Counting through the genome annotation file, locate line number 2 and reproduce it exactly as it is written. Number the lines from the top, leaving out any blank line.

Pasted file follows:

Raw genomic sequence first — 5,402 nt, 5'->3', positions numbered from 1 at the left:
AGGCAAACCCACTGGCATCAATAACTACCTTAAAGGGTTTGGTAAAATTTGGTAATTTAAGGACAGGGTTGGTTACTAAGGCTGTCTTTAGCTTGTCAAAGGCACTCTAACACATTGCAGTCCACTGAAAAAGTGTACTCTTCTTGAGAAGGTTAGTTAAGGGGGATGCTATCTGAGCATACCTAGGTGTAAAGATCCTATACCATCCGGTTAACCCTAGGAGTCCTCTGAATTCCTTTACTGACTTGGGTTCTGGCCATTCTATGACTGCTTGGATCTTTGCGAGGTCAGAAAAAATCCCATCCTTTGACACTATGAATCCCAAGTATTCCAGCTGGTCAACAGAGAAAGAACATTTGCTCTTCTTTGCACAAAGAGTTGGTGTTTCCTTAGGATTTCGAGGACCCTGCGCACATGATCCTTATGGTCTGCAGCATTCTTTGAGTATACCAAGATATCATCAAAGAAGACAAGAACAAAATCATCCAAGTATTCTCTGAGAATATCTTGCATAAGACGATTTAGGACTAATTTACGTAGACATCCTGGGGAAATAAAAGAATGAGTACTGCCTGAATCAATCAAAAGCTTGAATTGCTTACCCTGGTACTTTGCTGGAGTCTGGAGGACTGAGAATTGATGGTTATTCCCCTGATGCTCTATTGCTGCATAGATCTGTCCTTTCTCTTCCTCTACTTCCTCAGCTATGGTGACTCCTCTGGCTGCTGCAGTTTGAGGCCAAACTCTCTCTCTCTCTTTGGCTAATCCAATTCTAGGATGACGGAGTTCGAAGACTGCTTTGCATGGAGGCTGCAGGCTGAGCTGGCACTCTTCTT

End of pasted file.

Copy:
AGGCAAACCCACTGGCATCAATAACTACCTTAAAGGGTTTGGTAAAATTTGGTAATTTAAGGACAGGGTTGGTTACTAAGGCTGTCTTTAGCTTGTCAAAGGCACTCTAACACATTGCAGTCCACTGAAAAAGTGTACTCTTCTTGAGAAGGTTAGTTAAGGGGGATGCTATCTGAGCATACCTAGGTGTAAAGATCCTATACCATCCGGTTAACCCTAGGAGTCCTCTGAATTCCTTTACTGACTTGGGTTCTGGCCATTCTATGACTGCTTGGATCTTTGCGAGGTCAGAAAAAATCCCATCCTTTGACACTATGAATCCCAAGTATTCCAGCTGGTCAACAGAGAAAGAACATTTGCTCTTCTTTGCACAAAGAGTTGGTGTTTCCTTAGGATTTCGAGGACCCTGCGCACATGATCCTTATGGTCTGCAGCATTCTTTGAGTATACCAAGATATCATCAAAGAAGACAAGAACAAAATCATCCAAGTATTCTCTGAGAATATCTTGCATAAGACGATTTAGGACTAATTTACGTAGACATCCTGGGGAAATAAAAGAATGAGTACTGCCTGAATCAATCAAAAGCTTGAATTGCTTACCCTGGTACTTTGCTGGAGTCTGGAGGACTGAGAATTGATGGTTATTCCCCTGATGCTCTATTGCTGCATAGATCTGTCCTTTCTCTTCCTCTACTTCCTCAGCTATGGTGACTCCTCTGGCTGCTGCAGTTTGAGGCCAAACTCTCTCTCTCTCTTTGGCTAATCCAATTCTAGGATGACGGAGTTCGAAGACTGCTTTGCATGGAGGCTGCAGGCTGAGCTGGCACTCTTCTT